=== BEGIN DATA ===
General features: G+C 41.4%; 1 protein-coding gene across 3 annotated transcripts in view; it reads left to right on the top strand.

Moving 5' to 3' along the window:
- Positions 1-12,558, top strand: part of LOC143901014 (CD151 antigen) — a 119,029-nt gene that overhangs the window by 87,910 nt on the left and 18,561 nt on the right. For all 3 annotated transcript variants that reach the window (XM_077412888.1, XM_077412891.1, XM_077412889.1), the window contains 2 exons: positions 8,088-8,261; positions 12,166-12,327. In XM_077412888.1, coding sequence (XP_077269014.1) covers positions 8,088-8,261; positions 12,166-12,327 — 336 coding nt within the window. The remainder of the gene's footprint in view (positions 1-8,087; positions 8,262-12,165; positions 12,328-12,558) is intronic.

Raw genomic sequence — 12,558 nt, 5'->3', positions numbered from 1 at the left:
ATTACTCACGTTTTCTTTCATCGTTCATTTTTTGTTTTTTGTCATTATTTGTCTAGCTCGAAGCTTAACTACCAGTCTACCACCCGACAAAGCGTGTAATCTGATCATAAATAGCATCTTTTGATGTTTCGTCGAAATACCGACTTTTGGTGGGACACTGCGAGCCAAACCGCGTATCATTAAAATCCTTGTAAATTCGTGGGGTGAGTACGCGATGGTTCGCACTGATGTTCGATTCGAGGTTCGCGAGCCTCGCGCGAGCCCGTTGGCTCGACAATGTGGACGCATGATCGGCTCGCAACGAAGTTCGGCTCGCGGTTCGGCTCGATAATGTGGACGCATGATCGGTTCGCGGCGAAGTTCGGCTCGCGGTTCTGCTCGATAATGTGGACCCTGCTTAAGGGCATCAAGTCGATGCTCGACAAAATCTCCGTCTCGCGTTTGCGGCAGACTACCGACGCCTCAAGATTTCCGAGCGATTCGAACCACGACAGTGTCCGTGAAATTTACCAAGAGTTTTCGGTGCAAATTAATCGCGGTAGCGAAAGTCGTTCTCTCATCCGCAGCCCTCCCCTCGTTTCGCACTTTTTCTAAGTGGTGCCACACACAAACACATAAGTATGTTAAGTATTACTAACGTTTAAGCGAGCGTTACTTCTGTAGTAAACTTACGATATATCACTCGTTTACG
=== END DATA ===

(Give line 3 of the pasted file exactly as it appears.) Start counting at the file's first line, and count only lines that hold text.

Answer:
- Positions 1-12,558, top strand: part of LOC143901014 (CD151 antigen) — a 119,029-nt gene that overhangs the window by 87,910 nt on the left and 18,561 nt on the right. For all 3 annotated transcript variants that reach the window (XM_077412888.1, XM_077412891.1, XM_077412889.1), the window contains 2 exons: positions 8,088-8,261; positions 12,166-12,327. In XM_077412888.1, coding sequence (XP_077269014.1) covers positions 8,088-8,261; positions 12,166-12,327 — 336 coding nt within the window. The remainder of the gene's footprint in view (positions 1-8,087; positions 8,262-12,165; positions 12,328-12,558) is intronic.